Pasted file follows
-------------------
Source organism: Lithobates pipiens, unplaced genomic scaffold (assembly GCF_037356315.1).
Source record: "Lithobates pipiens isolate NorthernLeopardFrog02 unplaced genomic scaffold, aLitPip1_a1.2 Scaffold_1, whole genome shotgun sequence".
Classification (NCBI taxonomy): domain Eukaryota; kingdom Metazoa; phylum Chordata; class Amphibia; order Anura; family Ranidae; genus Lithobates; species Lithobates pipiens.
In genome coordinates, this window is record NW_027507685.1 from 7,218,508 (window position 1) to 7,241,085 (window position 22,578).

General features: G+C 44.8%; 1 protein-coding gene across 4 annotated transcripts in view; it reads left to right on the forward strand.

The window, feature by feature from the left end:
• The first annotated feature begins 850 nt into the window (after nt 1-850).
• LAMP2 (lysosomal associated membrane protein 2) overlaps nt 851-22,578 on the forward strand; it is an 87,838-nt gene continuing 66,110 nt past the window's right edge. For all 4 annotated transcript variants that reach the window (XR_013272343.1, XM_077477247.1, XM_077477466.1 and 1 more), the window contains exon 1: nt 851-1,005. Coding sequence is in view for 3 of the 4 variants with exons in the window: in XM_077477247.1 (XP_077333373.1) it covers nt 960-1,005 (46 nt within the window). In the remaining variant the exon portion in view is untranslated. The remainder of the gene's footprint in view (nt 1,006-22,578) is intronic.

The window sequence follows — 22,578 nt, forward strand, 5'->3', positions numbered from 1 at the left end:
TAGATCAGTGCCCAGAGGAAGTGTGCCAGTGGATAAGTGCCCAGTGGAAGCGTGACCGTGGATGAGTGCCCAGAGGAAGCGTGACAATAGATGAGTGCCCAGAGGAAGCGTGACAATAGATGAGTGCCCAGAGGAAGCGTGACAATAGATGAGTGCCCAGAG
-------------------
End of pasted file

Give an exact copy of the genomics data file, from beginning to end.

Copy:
Source organism: Lithobates pipiens, unplaced genomic scaffold (assembly GCF_037356315.1).
Source record: "Lithobates pipiens isolate NorthernLeopardFrog02 unplaced genomic scaffold, aLitPip1_a1.2 Scaffold_1, whole genome shotgun sequence".
Classification (NCBI taxonomy): domain Eukaryota; kingdom Metazoa; phylum Chordata; class Amphibia; order Anura; family Ranidae; genus Lithobates; species Lithobates pipiens.
In genome coordinates, this window is record NW_027507685.1 from 7,218,508 (window position 1) to 7,241,085 (window position 22,578).

General features: G+C 44.8%; 1 protein-coding gene across 4 annotated transcripts in view; it reads left to right on the forward strand.

The window, feature by feature from the left end:
• The first annotated feature begins 850 nt into the window (after nt 1-850).
• LAMP2 (lysosomal associated membrane protein 2) overlaps nt 851-22,578 on the forward strand; it is an 87,838-nt gene continuing 66,110 nt past the window's right edge. For all 4 annotated transcript variants that reach the window (XR_013272343.1, XM_077477247.1, XM_077477466.1 and 1 more), the window contains exon 1: nt 851-1,005. Coding sequence is in view for 3 of the 4 variants with exons in the window: in XM_077477247.1 (XP_077333373.1) it covers nt 960-1,005 (46 nt within the window). In the remaining variant the exon portion in view is untranslated. The remainder of the gene's footprint in view (nt 1,006-22,578) is intronic.

The window sequence follows — 22,578 nt, forward strand, 5'->3', positions numbered from 1 at the left end:
TAGATCAGTGCCCAGAGGAAGTGTGCCAGTGGATAAGTGCCCAGTGGAAGCGTGACCGTGGATGAGTGCCCAGAGGAAGCGTGACAATAGATGAGTGCCCAGAGGAAGCGTGACAATAGATGAGTGCCCAGAGGAAGCGTGACAATAGATGAGTGCCCAGAG